I was 14. I walked into the locker room as my basketball coach was walking out and I smiled at her. She didn’t smile back. That’s all it took for me to plunge into panic that I hadn’t smiled the right way or she would have smiled back. I immediately went to the mirrors in the bathroom and recreated the smile I’d given her so I could analyze how I could have done it differently.
This is such a vivid memory for me. And I have hundreds more that reflected this same fear, each with a different scenario, but the underlying anxiety remained: if I didn’t please people, they wouldn’t like me. Having people like me was my barometer for how I was doing in the world.
Did I understand that my desire to please everyone around me was actually being driven by an immense fear that if I didn’t, I would be left with the one thing I was most afraid of feeling: not being good enough or somehow being wrong? Nope. I had no idea. Back then, I just knew that I felt TERRIBLE when I didn’t please anyone and the feeling was so unbearable that I did almost anything to avoid it.
And guess what turns out to be an excellent way to try and distract yourself from unbearable feelings? To simply THINK incessantly about the details of the situation that triggered them. You review what happened, who said or did what, who was right, who was wrong. You create stories about what the other person was thinking/feeling. And then you replay imaginary do-over or follow-up conversations with that person. Of course, these imaginary conversations are often tense and involve speaking your mind and proving to the other person that you are right. Oh, and let’s not forget how often all this thinking takes place in the middle of the night, in place of sleep, right?!
Does this thinking actually make the dread and anxiety go away? Not one bit. It continues to sit there like a dead weight just under the surface of all the thinking. The thinking simply distracts you from it.
You see, people pleasing is exhausting. But so is feeling like you aren’t good enough. It leaves you feeling an endless need to prove yourself. Having people like you becomes the barometer for how you are doing in the world.
It also prevents you from hearing the call of your inner compass as it continuously tries to remind you of what it knows without a doubt to be true: you are worthy, you are gifted, you are loved, you are wise, and peace is woven into your very essence. Who you are here to be in the world is SO beautifully enough.
There are so many experiences in life that can lead you to doubt your own worth, convince you that you aren’t enough and fill you with anxiety. Many of my clients who feel this way grew up around addiction or dysfunction. Or they experienced sexual or physical abuse. Others never had these experiences, yet they still struggle with this. Let’s face it, we are constantly barraged by messages in our culture and the media that suggest how we feel, look or act is not right enough and that the solutions to these ‘problems’ lie outside of us.
Regardless of how you land in this place, the reaction to it is often the same. You try to determine your worth by pleasing and seeking approval from others. And to do this, it becomes necessary to nourish your connection with others, but not with yourself.
It’s easy to feel convinced that you are struggling BECAUSE of your anxiety. And that you simply need to find ways to resolve this and all will finally be well and you’ll really be able to start living the life you want.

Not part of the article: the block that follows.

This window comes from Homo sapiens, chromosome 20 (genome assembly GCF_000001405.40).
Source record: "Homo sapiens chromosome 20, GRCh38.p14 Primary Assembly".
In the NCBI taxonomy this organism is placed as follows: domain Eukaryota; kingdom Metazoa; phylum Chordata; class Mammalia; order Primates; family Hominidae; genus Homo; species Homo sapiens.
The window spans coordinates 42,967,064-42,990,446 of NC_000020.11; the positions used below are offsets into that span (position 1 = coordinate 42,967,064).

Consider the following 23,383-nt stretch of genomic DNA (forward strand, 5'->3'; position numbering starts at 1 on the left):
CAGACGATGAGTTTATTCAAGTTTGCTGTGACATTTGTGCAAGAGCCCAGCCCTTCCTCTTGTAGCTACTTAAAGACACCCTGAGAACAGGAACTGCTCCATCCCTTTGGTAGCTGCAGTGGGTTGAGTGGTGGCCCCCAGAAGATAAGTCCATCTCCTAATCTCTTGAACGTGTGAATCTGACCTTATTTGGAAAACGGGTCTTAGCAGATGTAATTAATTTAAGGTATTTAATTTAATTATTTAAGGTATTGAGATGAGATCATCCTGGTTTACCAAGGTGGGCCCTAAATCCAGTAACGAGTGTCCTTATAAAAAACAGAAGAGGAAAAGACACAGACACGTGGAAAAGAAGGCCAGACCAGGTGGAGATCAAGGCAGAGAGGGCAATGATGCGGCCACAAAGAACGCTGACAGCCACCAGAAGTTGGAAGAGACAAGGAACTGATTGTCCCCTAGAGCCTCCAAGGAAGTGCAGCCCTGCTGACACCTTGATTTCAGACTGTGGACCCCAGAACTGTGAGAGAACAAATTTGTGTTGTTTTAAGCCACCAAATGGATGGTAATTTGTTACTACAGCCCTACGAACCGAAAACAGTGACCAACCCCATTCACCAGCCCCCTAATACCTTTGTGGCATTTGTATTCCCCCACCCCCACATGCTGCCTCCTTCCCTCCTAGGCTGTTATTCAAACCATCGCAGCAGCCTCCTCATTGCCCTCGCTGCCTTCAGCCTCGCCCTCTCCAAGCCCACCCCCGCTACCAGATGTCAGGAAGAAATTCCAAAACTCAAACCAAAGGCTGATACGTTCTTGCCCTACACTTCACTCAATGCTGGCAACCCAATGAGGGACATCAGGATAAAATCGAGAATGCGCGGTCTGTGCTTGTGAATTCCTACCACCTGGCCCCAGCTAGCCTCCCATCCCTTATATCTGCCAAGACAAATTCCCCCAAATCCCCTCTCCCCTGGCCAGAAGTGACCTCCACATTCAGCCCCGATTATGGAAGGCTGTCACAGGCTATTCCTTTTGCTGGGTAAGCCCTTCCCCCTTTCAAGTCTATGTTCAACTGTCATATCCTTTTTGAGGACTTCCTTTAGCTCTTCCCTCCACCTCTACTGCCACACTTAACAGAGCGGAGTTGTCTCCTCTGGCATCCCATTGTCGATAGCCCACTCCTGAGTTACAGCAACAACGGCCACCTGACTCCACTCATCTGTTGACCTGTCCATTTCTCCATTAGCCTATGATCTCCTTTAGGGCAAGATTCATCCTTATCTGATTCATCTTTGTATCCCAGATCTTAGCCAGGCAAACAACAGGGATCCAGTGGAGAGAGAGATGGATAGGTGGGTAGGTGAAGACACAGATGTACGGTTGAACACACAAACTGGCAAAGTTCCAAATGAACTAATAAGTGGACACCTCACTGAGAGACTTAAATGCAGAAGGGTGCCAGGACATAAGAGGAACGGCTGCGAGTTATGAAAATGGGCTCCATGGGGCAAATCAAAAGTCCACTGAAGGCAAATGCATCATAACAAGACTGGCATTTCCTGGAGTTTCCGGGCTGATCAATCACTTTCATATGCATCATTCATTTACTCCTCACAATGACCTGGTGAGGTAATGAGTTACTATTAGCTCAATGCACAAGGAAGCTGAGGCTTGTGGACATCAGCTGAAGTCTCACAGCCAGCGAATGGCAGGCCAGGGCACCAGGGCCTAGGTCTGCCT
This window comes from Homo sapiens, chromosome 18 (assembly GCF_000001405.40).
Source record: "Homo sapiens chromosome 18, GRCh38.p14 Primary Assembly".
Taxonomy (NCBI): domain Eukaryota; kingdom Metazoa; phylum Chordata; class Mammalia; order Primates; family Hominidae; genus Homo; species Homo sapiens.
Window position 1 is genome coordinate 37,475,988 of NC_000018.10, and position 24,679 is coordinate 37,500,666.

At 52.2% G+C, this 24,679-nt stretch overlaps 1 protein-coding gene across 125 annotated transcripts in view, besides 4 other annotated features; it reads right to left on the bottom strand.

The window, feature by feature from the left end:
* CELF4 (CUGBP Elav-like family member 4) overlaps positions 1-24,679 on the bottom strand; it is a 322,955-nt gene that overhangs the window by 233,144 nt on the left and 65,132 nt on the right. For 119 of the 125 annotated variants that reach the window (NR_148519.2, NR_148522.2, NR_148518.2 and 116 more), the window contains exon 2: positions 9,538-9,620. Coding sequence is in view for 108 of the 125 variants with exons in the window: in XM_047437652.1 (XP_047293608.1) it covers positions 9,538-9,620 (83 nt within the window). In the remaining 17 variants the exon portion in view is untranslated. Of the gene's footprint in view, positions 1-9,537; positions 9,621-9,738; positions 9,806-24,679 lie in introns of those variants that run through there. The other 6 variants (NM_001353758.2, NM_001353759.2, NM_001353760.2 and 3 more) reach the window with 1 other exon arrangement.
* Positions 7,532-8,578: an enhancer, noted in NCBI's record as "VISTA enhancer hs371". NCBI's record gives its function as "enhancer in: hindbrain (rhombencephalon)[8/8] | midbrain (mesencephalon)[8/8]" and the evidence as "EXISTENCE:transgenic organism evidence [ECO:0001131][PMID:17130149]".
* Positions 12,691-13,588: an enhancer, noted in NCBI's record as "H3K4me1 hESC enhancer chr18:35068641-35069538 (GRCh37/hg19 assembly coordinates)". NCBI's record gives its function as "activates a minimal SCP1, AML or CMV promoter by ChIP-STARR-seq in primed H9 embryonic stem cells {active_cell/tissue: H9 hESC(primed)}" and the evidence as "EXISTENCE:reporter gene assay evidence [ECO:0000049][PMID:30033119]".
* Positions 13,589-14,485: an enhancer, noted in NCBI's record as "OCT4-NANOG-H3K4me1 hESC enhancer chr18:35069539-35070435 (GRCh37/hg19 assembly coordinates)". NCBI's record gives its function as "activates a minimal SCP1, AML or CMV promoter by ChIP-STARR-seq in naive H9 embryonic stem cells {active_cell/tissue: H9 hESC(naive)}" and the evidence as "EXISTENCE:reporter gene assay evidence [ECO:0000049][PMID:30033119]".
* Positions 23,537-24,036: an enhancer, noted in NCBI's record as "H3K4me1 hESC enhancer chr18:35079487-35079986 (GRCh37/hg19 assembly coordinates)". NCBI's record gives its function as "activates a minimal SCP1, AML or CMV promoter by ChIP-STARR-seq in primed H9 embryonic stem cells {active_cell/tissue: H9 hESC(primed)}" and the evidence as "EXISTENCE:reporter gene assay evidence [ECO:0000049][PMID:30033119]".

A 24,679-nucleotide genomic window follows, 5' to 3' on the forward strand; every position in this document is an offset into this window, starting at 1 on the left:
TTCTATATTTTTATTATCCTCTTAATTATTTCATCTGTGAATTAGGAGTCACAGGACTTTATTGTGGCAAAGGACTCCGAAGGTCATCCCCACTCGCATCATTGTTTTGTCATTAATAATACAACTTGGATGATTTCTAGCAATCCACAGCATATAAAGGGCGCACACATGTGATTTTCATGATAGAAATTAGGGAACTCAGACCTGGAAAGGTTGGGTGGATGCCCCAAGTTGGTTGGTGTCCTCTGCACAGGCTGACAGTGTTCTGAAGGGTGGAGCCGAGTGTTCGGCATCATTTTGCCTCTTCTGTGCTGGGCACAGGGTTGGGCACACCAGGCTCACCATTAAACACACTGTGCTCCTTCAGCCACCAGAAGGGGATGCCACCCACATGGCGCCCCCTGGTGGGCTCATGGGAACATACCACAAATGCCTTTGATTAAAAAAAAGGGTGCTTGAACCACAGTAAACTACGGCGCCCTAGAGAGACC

Well, I have a fabulous secret to share with you. It isn’t necessary to focus on fixing or fighting against the parts of you that you don’t like in order to find real relief and get out of the struggle! It truly isn’t.
You see, when anxiety is present, it naturally draws your focus upstairs (to your busy mind!) and outside you. It leads you to avoid being present in your body in an attempt to get away from the anxiety.
But guess what IS present in your body, always calling you back home? Your inner compass. This inner compass offers a refuge of steady peace and guidance that’s available to you at all times.
When your focus is solely on your thoughts and on the world outside you, it becomes tricky to feel your inner compass. It becomes easier for experiences like anxiety to feel like your enemy. And when anxiety is your enemy then YOU are your enemy, too, and we all know how bad this feels.
Do you find yourself endlessly fighting against your anxiety? Do you notice that the harder you fight, the worse you feel? If it turned out you could give up the fight and end up with immense relief, would you do it?
If it’s a “HELL YES!” but you don’t have a clue how to do it, don’t worry because I DO! I teach my clients exactly how to do this every day. And guess what? As they give up the fight, they quickly begin to move out of struggle and exhaustion and into incredible relief. And their connection with their inner compass naturally returns.
So let me ask you, can you hear the call of your inner compass, reminding you of what it knows without a doubt to be true: “You are worthy, you are gifted, you are loved, you are wise, and peace is woven into your very essence. Who you are here to be in the world is SO beautifully enough.”?
If you can hear this call, wonderful!
But if you can’t and you are ready to change this, let me help you find your way back to your own inner compass, where the antidote to your anxiety is quietly waiting. I work with people in person and virtually so click the “Let’s Chat” button and let’s jump on a call. We can dive into what this process could look like and how I can be a support to you. I’d love to connect with you…<3
Emily Colwell, MSSW, ND
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